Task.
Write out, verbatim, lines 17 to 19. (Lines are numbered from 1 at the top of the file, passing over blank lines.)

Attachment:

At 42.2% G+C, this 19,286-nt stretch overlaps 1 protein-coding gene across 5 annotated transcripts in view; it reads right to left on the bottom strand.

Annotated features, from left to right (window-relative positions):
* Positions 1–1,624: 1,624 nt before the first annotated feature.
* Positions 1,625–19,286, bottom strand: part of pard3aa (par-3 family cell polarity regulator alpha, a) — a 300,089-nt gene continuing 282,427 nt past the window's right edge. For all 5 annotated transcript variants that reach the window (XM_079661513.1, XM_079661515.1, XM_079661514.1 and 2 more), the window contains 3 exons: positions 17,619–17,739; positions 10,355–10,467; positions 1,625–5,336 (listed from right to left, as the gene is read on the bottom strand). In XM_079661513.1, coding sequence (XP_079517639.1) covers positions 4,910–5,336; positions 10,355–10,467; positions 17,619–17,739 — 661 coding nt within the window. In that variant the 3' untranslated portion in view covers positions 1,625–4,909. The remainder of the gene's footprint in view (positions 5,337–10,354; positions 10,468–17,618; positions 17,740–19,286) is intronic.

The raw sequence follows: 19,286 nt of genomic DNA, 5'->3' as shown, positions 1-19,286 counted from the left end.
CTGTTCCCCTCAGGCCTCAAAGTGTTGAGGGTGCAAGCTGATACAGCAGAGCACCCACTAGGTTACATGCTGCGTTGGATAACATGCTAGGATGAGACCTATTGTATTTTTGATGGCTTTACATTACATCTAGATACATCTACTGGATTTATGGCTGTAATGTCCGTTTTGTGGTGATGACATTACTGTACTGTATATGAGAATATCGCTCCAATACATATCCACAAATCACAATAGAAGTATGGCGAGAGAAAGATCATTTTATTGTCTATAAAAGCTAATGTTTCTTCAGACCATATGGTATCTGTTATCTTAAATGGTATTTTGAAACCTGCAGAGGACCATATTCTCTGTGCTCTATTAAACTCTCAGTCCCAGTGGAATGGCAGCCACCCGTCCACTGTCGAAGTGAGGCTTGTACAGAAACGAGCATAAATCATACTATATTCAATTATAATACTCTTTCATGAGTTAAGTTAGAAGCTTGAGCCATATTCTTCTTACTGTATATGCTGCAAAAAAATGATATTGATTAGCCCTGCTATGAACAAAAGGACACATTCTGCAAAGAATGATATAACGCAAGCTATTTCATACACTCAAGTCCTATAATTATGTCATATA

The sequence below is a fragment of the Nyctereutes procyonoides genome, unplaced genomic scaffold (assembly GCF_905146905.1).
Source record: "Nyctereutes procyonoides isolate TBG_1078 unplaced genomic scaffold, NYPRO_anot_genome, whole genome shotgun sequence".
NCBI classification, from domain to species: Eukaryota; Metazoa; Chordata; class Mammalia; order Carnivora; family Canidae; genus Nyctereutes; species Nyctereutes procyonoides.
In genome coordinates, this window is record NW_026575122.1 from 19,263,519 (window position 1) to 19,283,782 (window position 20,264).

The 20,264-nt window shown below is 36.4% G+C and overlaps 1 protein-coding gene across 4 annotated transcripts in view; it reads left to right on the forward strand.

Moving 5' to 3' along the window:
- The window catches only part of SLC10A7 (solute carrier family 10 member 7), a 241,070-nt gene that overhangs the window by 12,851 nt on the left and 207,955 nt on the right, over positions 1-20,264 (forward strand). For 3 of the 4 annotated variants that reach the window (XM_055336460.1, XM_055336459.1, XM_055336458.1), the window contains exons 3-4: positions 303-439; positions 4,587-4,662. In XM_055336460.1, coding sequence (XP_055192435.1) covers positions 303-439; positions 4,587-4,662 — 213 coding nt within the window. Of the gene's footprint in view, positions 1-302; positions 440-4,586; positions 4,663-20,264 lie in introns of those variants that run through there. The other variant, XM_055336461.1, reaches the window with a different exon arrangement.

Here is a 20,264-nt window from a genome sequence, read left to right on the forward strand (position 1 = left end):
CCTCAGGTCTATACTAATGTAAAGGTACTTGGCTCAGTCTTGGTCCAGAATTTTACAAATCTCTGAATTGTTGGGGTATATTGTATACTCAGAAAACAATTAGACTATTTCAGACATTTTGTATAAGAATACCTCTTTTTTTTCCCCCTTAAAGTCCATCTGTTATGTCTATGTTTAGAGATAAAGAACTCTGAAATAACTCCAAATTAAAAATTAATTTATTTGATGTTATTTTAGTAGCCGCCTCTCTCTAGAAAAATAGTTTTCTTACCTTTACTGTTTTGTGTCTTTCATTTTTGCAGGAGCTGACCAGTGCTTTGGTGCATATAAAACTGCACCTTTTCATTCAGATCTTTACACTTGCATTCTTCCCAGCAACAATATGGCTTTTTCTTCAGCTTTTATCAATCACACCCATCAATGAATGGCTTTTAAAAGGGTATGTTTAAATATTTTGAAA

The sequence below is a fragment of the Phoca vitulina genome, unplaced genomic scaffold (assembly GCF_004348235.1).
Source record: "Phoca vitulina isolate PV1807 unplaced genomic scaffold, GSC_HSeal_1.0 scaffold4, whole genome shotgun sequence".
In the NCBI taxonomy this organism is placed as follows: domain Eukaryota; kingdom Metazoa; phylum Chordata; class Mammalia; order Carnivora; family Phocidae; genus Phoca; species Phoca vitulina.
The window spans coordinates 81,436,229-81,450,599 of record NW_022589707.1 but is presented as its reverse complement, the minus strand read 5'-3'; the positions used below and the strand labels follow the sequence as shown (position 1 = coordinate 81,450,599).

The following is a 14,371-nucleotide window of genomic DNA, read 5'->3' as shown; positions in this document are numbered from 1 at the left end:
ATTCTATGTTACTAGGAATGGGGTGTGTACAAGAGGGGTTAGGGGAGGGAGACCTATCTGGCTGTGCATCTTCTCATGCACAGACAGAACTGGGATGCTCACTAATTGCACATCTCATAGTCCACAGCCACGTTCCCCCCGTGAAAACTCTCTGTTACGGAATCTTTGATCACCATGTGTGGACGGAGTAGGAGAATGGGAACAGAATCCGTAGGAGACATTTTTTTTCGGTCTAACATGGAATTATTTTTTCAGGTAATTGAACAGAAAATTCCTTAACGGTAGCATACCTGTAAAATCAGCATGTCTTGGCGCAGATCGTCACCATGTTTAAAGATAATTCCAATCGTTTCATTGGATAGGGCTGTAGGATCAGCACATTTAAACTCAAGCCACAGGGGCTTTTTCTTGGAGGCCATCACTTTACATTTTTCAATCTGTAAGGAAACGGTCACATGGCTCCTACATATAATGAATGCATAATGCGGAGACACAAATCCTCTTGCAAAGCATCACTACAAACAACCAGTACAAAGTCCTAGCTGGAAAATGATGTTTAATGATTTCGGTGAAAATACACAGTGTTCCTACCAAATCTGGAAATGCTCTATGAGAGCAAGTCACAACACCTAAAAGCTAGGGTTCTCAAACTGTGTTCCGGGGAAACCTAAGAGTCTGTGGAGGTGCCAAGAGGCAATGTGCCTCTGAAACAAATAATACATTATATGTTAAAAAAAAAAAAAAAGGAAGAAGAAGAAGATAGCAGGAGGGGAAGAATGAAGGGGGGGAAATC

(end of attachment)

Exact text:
Source record: "Phoca vitulina isolate PV1807 unplaced genomic scaffold, GSC_HSeal_1.0 scaffold4, whole genome shotgun sequence".
In the NCBI taxonomy this organism is placed as follows: domain Eukaryota; kingdom Metazoa; phylum Chordata; class Mammalia; order Carnivora; family Phocidae; genus Phoca; species Phoca vitulina.
The window spans coordinates 81,436,229-81,450,599 of record NW_022589707.1 but is presented as its reverse complement, the minus strand read 5'-3'; the positions used below and the strand labels follow the sequence as shown (position 1 = coordinate 81,450,599).